German researchers at the Leibniz Institute for Prevention Research and Epidemiology found women who spend long hours doing housework combined with a lack of sleep reported poorer health.
The study, published in the journal BMC Public Health, involved self-reported data from 15,333 men and 20,907 women aged 65 years and over from Germany, Italy, Spain, UK, France, the Netherlands and the US.
Participants reported on their daily activities, including housework as well as the amount of time they spent sleeping and how they felt about their health.
The study found elderly women, on average, spent almost five hours a day doing housework compared to around three hours a day for elderly men.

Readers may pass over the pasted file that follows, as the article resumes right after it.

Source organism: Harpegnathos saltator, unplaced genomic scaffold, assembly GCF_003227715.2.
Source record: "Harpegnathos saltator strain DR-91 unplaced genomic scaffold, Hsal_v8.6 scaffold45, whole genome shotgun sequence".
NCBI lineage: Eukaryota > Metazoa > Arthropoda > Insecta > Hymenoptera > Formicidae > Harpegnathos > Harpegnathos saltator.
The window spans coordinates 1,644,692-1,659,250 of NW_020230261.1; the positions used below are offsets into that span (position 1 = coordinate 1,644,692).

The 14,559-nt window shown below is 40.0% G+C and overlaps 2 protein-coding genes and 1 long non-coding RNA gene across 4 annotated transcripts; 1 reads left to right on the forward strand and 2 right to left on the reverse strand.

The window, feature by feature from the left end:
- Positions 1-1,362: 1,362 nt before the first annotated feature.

Author of the study, Nicholas Adjei (Doctoral Researcher in Public Health), said: "Engaging in a few hours of housework may be beneficial to the health of older adults. However, we were surprised to see significant gender differences when looking at the combination of time spent on housework activities and time spent sleeping.
"Long periods of housework combined with too much or too little sleep – that is fewer than seven or more than eight hours of sleep, respectively – was associated with poor health among elderly women, whereas in men the same was associated with good health.”
While this kind of study cannot show cause and effect, the researchers say it is important to understand the impact certain tasks have on adults and their health later in life.